Integrin belongs to the integrin family. It is a type of heteroadhesive cell adhesion molecule that is ubiquitous on the surface of vertebrate cells and depends on Ca2+ or Mg2+. And adhesion, it has the role of linking the external effect of the cell with the internal structure of the cell.
Figure 1. Cartoon representation of the molecular structure of protein registered with 1jv2 code.
Integrin is a transmembrane heterodimer that consists of two non-covalently bound transmembrane subunits, the alpha and beta subunits. The extracellular spherical domain is a head with a lipid bilayer layer of about 20nm. The head can bind to extracellular matrix proteins, and the intracellular tail is connected to actin. The two subunits of the integrin, the α and β chains, are glycosylated and are held together by non-covalent bonds. Binding of integrins to matrix proteins requires the participation of divalent cations, such as Ca2+, Mg2+. Some extracellular matrix proteins are recognized by multiple integrins.
As a transmembrane linker, integrin acts as a two-way connection between the extracellular matrix and the intracellular actin skeleton, connecting the extracellular matrix with the intracellular matrix network as a whole. Integrins also have the effect of transmitting extracellular signals into cells. When the extracellular domain of an integrin is combined with an extracellular ligand (such as fibronectin or laminin), it will induce a structural change in the end of the integrin intracellular domain, which in turn will cause a change in configuration. The interaction between the end of the cytoplasmic domain of integrin and adjacent proteins is changed, as does focal adhesion kinase (FAK). As a result, FAK can cause phosphorylation of some proteins and cause a cascade of signal amplification. In some cases, this response can trigger the expression of some genes. Signal transduction involving integrins (and other cell surface molecules) affects many cell behaviors, including exercise, growth, and even cell survival. There are two types of integrin recognition and binding to adhesion proteins in the extracellular matrix: one is binding to the RGD region, and the other does not require the RGD region.
Figure 2. Protein structure of focal adhesion kinase.
Alpha Integrin Proteins
Figure 3. Protein structure of alpha integrin 1.
Figure 4. Structure of the ITGA2 protein.
Figure 5. Structure of the ITGA11 protein.
Figure 6. Structure of the ITGA2B protein.
Figure 7. Cartoon representation of the molecular structure of protein registered with 1jv2 code.
CD49a is the integrin alpha subunit. It accounts for half of the α1β1 integrin duplex.
Integrin alpha-2 or CD49b (differentiation cluster 49b) is a protein encoded by the CD49b gene in humans. The CD49b protein is an integrin alpha subunit. It forms half of the α2β1 integrin duplex. Integrins are heterodimeric integral membrane glycoproteins composed of a unique alpha chain and a common beta chain. They are found in a variety of cell types, including T cells (NKT cells), NK cells, fibroblasts, and platelets. Integrins are not only involved in cell adhesion, but also in cell surface-mediated signaling. The expression of CD49b and LAG-3 has been used to identify type 1 regulatory (Tr1) cells. DX5 is a monoclonal antibody that binds to CD49b.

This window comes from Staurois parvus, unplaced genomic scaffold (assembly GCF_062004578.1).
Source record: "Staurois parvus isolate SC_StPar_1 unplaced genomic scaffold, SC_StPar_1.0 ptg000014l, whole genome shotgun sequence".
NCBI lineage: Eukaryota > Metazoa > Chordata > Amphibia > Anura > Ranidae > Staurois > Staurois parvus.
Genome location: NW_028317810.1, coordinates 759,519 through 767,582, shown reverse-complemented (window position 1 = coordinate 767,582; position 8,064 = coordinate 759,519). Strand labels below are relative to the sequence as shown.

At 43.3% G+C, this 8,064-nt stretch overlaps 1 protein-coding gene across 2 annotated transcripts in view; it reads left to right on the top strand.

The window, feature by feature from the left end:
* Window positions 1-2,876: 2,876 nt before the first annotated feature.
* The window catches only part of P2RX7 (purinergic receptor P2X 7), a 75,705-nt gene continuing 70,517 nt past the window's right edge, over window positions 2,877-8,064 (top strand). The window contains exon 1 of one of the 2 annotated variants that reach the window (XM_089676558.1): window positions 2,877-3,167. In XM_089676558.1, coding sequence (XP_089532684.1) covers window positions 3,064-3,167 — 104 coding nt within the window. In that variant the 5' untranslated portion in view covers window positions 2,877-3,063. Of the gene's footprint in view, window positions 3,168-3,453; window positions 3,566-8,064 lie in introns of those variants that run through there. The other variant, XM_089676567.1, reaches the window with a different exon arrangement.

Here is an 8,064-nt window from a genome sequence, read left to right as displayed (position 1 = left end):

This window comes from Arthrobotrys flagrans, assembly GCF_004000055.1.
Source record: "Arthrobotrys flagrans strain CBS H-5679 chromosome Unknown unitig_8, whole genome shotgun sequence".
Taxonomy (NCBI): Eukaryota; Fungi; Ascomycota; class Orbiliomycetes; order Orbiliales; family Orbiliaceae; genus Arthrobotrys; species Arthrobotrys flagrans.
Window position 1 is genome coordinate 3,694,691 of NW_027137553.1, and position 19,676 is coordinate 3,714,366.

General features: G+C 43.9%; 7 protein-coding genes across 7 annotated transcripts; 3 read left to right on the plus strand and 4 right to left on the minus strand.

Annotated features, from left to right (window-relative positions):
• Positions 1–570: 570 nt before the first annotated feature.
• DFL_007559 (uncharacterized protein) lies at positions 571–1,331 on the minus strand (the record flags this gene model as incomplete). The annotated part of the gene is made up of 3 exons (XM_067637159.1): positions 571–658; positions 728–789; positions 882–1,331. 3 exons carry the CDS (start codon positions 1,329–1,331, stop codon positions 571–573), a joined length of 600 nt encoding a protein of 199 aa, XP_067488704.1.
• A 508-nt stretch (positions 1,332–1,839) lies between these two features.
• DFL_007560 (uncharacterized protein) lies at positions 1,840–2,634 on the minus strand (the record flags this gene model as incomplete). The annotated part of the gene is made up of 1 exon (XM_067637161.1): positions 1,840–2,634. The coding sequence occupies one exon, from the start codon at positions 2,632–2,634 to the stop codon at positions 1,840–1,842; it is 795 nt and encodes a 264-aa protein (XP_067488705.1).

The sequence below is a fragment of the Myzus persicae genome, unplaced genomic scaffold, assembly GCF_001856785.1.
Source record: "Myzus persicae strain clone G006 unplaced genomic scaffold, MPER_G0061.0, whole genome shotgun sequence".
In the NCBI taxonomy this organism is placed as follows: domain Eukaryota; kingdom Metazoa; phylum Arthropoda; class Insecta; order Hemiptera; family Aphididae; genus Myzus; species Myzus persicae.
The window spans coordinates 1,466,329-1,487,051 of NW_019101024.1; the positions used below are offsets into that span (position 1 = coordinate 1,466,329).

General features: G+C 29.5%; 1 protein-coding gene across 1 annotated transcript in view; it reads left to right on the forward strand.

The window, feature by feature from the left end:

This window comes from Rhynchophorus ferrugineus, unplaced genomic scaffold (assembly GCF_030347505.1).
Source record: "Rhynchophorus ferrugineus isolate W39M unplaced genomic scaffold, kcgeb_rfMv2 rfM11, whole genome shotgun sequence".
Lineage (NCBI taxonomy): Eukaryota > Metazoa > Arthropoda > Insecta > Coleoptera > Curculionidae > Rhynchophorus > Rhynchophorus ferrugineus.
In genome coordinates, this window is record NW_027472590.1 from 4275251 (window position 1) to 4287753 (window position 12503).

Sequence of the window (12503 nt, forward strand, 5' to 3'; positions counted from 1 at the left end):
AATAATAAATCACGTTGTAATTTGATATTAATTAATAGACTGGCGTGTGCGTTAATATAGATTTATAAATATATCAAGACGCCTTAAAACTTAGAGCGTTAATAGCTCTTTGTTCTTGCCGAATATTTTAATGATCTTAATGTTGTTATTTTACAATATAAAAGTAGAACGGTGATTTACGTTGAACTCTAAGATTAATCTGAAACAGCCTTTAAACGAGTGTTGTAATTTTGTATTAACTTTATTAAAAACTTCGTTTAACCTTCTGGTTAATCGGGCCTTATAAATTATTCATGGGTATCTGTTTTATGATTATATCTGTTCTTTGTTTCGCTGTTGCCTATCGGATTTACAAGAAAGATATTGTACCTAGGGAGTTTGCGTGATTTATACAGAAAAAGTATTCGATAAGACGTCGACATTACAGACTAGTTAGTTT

CD11c is also called integrin, αX (complement component 3 receptor 4 subunit) (ITGAX), which is a gene encoding CD11c. CD11c is an integrin αX chain protein. Integrins are heterodimeric integral membrane proteins composed of alpha and beta chains. The protein binds to the β2 chain (ITGB2) to form a leukocyte-specific integrin, called inactivated C3b (iC3b) receptor 4 (CR4). The αXβ2 complex appears to overlap the properties of αMβ2 integrin in the phagocytosis of neutrophils and monocytes to stimulated endothelial cells and complement-coated particles. CD11c is a type I transmembrane protein that is present at high levels in most human dendritic cells, as well as monocytes, macrophages, neutrophils, and some B cells, and can induce cell activation. And help trigger neutrophil respiratory bursts. It is expressed in hairy cell leukemia, acute non-lymphocytic leukemia, and some B-cell chronic lymphocytic leukemias.
Integrin α-IIb is a protein encoded by the ITGA2B gene. ITGA2B, also known as CD41, encodes the integrin alpha chain 2b. Integrins are heterodimeric integral membrane proteins composed of alpha and beta chains. Alpha chain 2b undergoes post-translational cleavage, producing disulfide-linked disulfide-linked light and heavy chains, forming fibrinogen receptors expressed in platelets, which receptors play a key role in coagulation. Mutations that interfere with this effect can cause thrombosis. In addition to adhesion, integrins are also involved in cell surface-mediated signaling.
Integrin alpha-V is a protein that in humans is encoded by the ITGAV gene.
Integrin alpha M (ITGAM) is one protein subunit that forms heterodimeric integrin alpha-M beta-2 (αMβ2) molecule, also known as macrophage-1 antigen (Mac-1) or complement receptor 3 (CR3). ITGAM is also known as CR3A, and cluster of differentiation molecule 11B (CD11B). The second chain of αMβ2 is the common integrin β2 subunit known as CD18, and integrin αMβ2 thus belongs to the β2 subfamily (or leukocyte) integrins.
Figure 8. Structure of the ITGAM protein.
Xiong JP.; et al. Crystal structure of the extracellular segment of integrin alpha Vbeta3. Science. 2001, 294 (5541): 339–45.